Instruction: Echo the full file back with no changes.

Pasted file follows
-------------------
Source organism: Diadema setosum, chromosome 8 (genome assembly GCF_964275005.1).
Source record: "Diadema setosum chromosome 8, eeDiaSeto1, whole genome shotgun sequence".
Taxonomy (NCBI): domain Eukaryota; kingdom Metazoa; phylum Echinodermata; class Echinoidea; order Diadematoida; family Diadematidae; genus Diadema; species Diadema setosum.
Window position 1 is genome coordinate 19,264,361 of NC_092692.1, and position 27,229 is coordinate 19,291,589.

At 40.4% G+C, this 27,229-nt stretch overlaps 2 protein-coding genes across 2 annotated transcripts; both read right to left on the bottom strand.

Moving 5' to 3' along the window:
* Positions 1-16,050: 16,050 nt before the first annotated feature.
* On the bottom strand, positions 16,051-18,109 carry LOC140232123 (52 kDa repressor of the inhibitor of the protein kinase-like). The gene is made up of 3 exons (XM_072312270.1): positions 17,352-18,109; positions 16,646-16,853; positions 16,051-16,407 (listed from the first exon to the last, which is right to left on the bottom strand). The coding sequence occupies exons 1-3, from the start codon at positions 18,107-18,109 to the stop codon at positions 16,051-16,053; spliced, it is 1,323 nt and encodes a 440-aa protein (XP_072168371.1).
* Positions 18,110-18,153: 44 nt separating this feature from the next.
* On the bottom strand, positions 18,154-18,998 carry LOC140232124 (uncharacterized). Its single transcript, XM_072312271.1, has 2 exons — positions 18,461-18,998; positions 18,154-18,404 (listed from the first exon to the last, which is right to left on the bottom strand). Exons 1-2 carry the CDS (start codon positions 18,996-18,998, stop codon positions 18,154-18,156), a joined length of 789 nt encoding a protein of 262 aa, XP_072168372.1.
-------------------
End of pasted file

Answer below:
Source organism: Diadema setosum, chromosome 8 (genome assembly GCF_964275005.1).
Source record: "Diadema setosum chromosome 8, eeDiaSeto1, whole genome shotgun sequence".
Taxonomy (NCBI): domain Eukaryota; kingdom Metazoa; phylum Echinodermata; class Echinoidea; order Diadematoida; family Diadematidae; genus Diadema; species Diadema setosum.
Window position 1 is genome coordinate 19,264,361 of NC_092692.1, and position 27,229 is coordinate 19,291,589.

At 40.4% G+C, this 27,229-nt stretch overlaps 2 protein-coding genes across 2 annotated transcripts; both read right to left on the bottom strand.

Moving 5' to 3' along the window:
* Positions 1-16,050: 16,050 nt before the first annotated feature.
* On the bottom strand, positions 16,051-18,109 carry LOC140232123 (52 kDa repressor of the inhibitor of the protein kinase-like). The gene is made up of 3 exons (XM_072312270.1): positions 17,352-18,109; positions 16,646-16,853; positions 16,051-16,407 (listed from the first exon to the last, which is right to left on the bottom strand). The coding sequence occupies exons 1-3, from the start codon at positions 18,107-18,109 to the stop codon at positions 16,051-16,053; spliced, it is 1,323 nt and encodes a 440-aa protein (XP_072168371.1).
* Positions 18,110-18,153: 44 nt separating this feature from the next.
* On the bottom strand, positions 18,154-18,998 carry LOC140232124 (uncharacterized). Its single transcript, XM_072312271.1, has 2 exons — positions 18,461-18,998; positions 18,154-18,404 (listed from the first exon to the last, which is right to left on the bottom strand). Exons 1-2 carry the CDS (start codon positions 18,996-18,998, stop codon positions 18,154-18,156), a joined length of 789 nt encoding a protein of 262 aa, XP_072168372.1.